Days 7-10 Montevideo, Uruguay
Stepping into our room in Montevideo, I was struck by the spacious, modern apartment with separate living area, balcony with privacy screen, and kitchenette. The only drawback was the teensy tiny bathroom, which I unfortunately spent a lot of time in due after coming down with the flu 🤒. Otherwise, a great find and a real bargain at less than $65/night.
Days 10-16 Buenos Aires, Argentina
This was the real gem of our trip - and what a way to cap it off. We stayed 6 nights at the ultra-luxe Palacio Duhao Park Hyatt, by far one of the nicest hotels in town. If you were to book this online, you'd pay about $450 a night for the room we had, which was their most basic King. Thanks to a corporate code my husband was able to use from his company, that rate was reduced significantly - and then we got the 4th night free on top of that, due to the Citi Prestige card. (The Citi Prestige gives you the 4th night free of any hotel stay - you just have to book it via their concierge over the phone. The card's annual fee is $450, but if you travel frequently you'll make that up in free hotel nights alone, not to mention all the other perks that come with the card.) So after both discounts, we paid about $206 per night.
I've been lucky enough to stay in some nice hotels, but this was by far the most luxurious. It had all of the little touches you'd expect from a 5 star hotel, like motorized window shades, sophisticated lighting, and a comfortable King size bed - but the bar area with wine glasses and wine opener, free water bottles daily, and fancy bath soaps and toiletries are what really made the room shine.
The grounds were absolutely stunning, as well. Even if you don't stay here, if you find yourself in Buenos Aires you should definitely at least come to the Park Hyatt for an afternoon cocktail in their famously beautiful courtyard.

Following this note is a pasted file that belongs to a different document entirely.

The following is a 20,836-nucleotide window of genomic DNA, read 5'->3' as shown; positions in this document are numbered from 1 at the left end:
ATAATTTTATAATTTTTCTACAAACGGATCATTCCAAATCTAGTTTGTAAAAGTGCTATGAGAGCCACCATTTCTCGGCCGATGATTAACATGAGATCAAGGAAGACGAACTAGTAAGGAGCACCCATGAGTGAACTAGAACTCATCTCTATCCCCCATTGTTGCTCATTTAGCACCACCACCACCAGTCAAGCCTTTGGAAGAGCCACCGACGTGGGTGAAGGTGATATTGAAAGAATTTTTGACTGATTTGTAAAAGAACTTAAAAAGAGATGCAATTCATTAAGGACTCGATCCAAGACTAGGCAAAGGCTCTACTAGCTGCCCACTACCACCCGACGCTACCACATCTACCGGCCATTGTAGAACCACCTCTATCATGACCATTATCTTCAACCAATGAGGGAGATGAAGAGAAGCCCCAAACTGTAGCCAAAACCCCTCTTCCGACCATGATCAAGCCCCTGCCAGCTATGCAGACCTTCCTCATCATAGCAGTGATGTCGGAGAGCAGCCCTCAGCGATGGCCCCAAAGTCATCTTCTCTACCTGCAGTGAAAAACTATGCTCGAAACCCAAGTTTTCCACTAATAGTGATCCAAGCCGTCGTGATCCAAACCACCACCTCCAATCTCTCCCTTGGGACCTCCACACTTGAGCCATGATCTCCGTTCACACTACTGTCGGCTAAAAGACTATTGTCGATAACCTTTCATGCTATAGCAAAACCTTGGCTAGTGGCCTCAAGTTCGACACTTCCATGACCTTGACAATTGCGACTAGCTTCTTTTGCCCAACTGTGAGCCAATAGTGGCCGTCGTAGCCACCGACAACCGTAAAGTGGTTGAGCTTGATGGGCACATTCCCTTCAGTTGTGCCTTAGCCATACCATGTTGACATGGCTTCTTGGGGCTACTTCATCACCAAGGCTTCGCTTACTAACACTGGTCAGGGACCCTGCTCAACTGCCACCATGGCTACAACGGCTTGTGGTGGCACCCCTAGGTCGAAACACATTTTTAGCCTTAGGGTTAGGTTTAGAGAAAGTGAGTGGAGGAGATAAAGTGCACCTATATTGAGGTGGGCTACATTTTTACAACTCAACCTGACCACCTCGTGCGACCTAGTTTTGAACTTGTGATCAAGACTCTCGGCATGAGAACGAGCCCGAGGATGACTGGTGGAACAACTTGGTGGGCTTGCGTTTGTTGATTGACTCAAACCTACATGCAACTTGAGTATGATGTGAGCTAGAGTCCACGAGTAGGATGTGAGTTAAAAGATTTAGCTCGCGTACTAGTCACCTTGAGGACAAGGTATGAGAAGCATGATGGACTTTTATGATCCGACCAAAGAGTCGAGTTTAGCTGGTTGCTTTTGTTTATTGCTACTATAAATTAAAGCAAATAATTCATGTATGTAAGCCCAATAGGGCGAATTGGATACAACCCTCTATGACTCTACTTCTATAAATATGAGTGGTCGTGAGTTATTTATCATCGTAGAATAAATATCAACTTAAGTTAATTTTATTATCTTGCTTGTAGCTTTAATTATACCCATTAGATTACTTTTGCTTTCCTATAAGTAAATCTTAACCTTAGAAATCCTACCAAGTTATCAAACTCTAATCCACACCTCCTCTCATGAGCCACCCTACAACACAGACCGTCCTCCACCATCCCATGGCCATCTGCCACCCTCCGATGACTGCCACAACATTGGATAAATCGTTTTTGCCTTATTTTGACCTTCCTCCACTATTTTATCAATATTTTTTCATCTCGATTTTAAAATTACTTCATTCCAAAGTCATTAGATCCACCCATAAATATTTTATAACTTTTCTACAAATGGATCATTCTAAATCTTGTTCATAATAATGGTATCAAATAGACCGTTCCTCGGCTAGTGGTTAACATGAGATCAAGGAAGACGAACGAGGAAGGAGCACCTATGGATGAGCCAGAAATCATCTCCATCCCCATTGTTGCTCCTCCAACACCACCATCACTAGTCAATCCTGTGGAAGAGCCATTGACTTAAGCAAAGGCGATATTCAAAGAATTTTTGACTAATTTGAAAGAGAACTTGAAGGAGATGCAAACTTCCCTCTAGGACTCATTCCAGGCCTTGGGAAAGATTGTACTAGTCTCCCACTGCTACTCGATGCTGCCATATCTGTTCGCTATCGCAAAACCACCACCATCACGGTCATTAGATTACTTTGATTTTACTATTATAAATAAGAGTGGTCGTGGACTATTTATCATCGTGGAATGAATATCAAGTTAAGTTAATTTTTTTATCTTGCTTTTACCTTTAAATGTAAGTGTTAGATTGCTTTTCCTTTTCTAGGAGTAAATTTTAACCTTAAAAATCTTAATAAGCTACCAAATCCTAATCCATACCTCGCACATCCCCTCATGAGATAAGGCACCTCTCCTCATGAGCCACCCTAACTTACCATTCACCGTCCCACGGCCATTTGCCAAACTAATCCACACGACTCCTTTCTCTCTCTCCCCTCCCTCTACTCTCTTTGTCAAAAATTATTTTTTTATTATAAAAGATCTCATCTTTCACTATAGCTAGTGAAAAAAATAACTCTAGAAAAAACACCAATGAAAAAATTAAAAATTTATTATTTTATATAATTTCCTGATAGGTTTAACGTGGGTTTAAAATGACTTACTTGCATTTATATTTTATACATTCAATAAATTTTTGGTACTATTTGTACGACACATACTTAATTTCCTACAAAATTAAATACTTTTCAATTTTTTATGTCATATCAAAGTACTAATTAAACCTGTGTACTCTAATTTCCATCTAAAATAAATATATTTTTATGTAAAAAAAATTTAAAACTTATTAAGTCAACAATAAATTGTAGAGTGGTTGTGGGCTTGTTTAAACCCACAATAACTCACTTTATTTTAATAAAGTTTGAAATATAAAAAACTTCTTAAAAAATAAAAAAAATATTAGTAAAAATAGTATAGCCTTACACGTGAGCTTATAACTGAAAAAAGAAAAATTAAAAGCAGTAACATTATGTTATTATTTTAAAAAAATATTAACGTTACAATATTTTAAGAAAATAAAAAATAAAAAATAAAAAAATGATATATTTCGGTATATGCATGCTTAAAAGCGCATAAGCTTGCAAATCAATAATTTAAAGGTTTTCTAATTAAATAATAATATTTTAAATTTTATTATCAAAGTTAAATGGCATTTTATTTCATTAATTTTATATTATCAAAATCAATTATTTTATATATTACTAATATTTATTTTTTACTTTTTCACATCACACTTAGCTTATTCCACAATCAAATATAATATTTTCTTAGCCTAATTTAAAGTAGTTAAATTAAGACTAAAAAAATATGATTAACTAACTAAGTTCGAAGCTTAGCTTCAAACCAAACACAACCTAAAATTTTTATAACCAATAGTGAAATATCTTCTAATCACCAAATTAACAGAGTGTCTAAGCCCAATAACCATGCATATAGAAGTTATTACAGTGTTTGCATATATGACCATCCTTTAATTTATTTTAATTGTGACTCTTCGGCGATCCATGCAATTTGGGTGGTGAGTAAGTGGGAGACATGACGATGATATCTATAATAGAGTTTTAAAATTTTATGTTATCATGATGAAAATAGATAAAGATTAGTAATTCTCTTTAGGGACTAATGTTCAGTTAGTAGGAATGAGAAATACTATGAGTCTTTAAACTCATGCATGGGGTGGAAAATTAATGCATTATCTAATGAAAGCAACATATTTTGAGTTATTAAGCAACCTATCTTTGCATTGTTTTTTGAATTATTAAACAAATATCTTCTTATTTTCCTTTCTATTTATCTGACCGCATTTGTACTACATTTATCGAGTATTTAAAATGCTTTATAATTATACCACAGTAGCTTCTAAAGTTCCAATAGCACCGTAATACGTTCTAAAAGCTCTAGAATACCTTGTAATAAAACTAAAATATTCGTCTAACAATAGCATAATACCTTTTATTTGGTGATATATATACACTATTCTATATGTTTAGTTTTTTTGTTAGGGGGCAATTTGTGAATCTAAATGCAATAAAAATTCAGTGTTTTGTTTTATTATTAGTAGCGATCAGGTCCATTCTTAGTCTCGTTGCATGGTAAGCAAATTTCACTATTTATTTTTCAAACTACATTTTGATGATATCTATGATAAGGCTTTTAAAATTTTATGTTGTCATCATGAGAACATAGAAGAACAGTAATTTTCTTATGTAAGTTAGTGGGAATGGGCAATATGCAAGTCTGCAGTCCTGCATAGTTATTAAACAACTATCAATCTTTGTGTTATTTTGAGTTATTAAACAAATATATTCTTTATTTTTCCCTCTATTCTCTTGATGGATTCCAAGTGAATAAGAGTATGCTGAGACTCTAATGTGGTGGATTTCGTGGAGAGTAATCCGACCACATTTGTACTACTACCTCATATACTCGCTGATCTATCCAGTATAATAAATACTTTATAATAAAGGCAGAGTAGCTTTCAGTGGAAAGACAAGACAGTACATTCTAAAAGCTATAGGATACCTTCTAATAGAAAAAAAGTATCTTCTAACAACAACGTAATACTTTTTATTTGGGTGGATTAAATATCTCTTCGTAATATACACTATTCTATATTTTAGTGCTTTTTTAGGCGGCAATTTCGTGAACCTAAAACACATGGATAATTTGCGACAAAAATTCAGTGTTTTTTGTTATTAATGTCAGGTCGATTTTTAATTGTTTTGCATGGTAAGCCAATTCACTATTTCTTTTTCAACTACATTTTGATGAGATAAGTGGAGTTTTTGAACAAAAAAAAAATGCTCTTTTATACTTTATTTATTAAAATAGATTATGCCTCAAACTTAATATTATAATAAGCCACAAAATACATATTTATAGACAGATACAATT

Ferry: Montevideo to Buenos Aires, Buquebus, $131 (business class)
Hotel: Palacio Duhao Park Hyatt, $206.33/night, booked via Citi Prestige
Flight: Buenos Aires to Miami, Miami to Dallas-Ft. Worth, 30,000 American miles (coach) + $91.06
Overall, this trip turned out to be a little pricey - mostly due to the fact that we spent way more on hotels than we normally do. Even though we got an amazing deal on the Park Hyatt in Buenos Aires, it was still $206/night after our discounts. Plus, when we opt for expensive hotels, we usually do so for only 2 or 3 nights. Here, we did that for 6!
Then, the ferries to and from Montevideo were also surprisingly expensive, especially when I compare them to similar ferries we took in Croatia. (Note: We opted for business class, but the difference in price for economy and business wasn't that great, so even coach would have been pretty pricey.)
The bottom line? You could definitely do a trip like this for less, especially when you consider how much we spent on many of our other hotels! South America is, generally speaking, quite inexpensive if you do it right. And it's definitely worth the trip.